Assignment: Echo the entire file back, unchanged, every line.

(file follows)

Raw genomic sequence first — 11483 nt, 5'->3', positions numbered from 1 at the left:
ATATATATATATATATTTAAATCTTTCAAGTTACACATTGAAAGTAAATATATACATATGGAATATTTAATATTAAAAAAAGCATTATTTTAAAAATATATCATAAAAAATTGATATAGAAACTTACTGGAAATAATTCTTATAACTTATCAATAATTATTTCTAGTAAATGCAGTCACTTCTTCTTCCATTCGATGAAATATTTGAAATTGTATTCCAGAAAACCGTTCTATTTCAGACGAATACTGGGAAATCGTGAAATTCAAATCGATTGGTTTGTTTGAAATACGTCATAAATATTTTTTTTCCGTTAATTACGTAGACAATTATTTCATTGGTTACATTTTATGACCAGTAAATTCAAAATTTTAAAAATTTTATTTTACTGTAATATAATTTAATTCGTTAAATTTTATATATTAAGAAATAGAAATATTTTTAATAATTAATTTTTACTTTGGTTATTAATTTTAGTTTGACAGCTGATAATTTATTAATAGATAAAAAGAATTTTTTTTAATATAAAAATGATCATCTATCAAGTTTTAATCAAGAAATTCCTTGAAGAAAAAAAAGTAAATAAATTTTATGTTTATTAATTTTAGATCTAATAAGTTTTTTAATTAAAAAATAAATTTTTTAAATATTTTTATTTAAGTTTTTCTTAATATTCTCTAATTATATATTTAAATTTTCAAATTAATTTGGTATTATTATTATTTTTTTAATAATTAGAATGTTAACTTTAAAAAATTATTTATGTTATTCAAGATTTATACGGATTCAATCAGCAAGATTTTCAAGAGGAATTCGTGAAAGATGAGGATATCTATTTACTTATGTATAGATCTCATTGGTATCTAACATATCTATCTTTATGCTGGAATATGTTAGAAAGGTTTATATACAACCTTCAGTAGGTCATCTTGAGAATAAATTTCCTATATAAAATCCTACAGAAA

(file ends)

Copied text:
Raw genomic sequence first — 11483 nt, 5'->3', positions numbered from 1 at the left:
ATATATATATATATATTTAAATCTTTCAAGTTACACATTGAAAGTAAATATATACATATGGAATATTTAATATTAAAAAAAGCATTATTTTAAAAATATATCATAAAAAATTGATATAGAAACTTACTGGAAATAATTCTTATAACTTATCAATAATTATTTCTAGTAAATGCAGTCACTTCTTCTTCCATTCGATGAAATATTTGAAATTGTATTCCAGAAAACCGTTCTATTTCAGACGAATACTGGGAAATCGTGAAATTCAAATCGATTGGTTTGTTTGAAATACGTCATAAATATTTTTTTTCCGTTAATTACGTAGACAATTATTTCATTGGTTACATTTTATGACCAGTAAATTCAAAATTTTAAAAATTTTATTTTACTGTAATATAATTTAATTCGTTAAATTTTATATATTAAGAAATAGAAATATTTTTAATAATTAATTTTTACTTTGGTTATTAATTTTAGTTTGACAGCTGATAATTTATTAATAGATAAAAAGAATTTTTTTTAATATAAAAATGATCATCTATCAAGTTTTAATCAAGAAATTCCTTGAAGAAAAAAAAGTAAATAAATTTTATGTTTATTAATTTTAGATCTAATAAGTTTTTTAATTAAAAAATAAATTTTTTAAATATTTTTATTTAAGTTTTTCTTAATATTCTCTAATTATATATTTAAATTTTCAAATTAATTTGGTATTATTATTATTTTTTTAATAATTAGAATGTTAACTTTAAAAAATTATTTATGTTATTCAAGATTTATACGGATTCAATCAGCAAGATTTTCAAGAGGAATTCGTGAAAGATGAGGATATCTATTTACTTATGTATAGATCTCATTGGTATCTAACATATCTATCTTTATGCTGGAATATGTTAGAAAGGTTTATATACAACCTTCAGTAGGTCATCTTGAGAATAAATTTCCTATATAAAATCCTACAGAAA